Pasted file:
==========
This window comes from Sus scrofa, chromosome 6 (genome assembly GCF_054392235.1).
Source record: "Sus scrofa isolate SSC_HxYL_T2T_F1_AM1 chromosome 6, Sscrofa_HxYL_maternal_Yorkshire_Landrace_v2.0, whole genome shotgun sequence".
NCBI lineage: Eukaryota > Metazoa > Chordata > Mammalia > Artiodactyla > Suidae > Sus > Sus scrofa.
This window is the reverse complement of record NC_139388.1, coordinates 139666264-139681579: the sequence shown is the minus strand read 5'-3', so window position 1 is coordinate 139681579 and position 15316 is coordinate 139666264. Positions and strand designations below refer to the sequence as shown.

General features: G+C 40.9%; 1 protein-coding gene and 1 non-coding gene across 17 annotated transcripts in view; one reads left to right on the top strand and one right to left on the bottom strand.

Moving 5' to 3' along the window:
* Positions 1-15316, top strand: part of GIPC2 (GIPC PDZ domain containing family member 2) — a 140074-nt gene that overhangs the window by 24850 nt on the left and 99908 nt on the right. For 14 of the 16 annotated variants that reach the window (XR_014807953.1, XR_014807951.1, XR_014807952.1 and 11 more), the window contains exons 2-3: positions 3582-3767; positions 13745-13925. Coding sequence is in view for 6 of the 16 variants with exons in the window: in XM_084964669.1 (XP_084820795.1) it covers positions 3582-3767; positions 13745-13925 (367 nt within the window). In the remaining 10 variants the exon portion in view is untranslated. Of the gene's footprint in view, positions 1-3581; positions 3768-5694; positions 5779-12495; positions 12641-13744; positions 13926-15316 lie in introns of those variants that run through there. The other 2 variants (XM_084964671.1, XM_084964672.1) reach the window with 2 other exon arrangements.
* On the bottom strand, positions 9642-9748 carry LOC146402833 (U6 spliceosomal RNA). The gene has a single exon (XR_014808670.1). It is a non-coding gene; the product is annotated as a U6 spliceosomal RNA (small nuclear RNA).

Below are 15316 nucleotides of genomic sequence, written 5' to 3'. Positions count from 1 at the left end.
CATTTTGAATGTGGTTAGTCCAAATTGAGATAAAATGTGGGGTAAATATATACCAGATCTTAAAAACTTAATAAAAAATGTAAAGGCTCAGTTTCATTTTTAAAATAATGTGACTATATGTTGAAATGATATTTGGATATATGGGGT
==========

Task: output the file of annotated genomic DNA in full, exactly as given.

This window comes from Sus scrofa, chromosome 6 (genome assembly GCF_054392235.1).
Source record: "Sus scrofa isolate SSC_HxYL_T2T_F1_AM1 chromosome 6, Sscrofa_HxYL_maternal_Yorkshire_Landrace_v2.0, whole genome shotgun sequence".
NCBI lineage: Eukaryota > Metazoa > Chordata > Mammalia > Artiodactyla > Suidae > Sus > Sus scrofa.
This window is the reverse complement of record NC_139388.1, coordinates 139666264-139681579: the sequence shown is the minus strand read 5'-3', so window position 1 is coordinate 139681579 and position 15316 is coordinate 139666264. Positions and strand designations below refer to the sequence as shown.

General features: G+C 40.9%; 1 protein-coding gene and 1 non-coding gene across 17 annotated transcripts in view; one reads left to right on the top strand and one right to left on the bottom strand.

Moving 5' to 3' along the window:
* Positions 1-15316, top strand: part of GIPC2 (GIPC PDZ domain containing family member 2) — a 140074-nt gene that overhangs the window by 24850 nt on the left and 99908 nt on the right. For 14 of the 16 annotated variants that reach the window (XR_014807953.1, XR_014807951.1, XR_014807952.1 and 11 more), the window contains exons 2-3: positions 3582-3767; positions 13745-13925. Coding sequence is in view for 6 of the 16 variants with exons in the window: in XM_084964669.1 (XP_084820795.1) it covers positions 3582-3767; positions 13745-13925 (367 nt within the window). In the remaining 10 variants the exon portion in view is untranslated. Of the gene's footprint in view, positions 1-3581; positions 3768-5694; positions 5779-12495; positions 12641-13744; positions 13926-15316 lie in introns of those variants that run through there. The other 2 variants (XM_084964671.1, XM_084964672.1) reach the window with 2 other exon arrangements.
* On the bottom strand, positions 9642-9748 carry LOC146402833 (U6 spliceosomal RNA). The gene has a single exon (XR_014808670.1). It is a non-coding gene; the product is annotated as a U6 spliceosomal RNA (small nuclear RNA).

Below are 15316 nucleotides of genomic sequence, written 5' to 3'. Positions count from 1 at the left end.
CATTTTGAATGTGGTTAGTCCAAATTGAGATAAAATGTGGGGTAAATATATACCAGATCTTAAAAACTTAATAAAAAATGTAAAGGCTCAGTTTCATTTTTAAAATAATGTGACTATATGTTGAAATGATATTTGGATATATGGGGT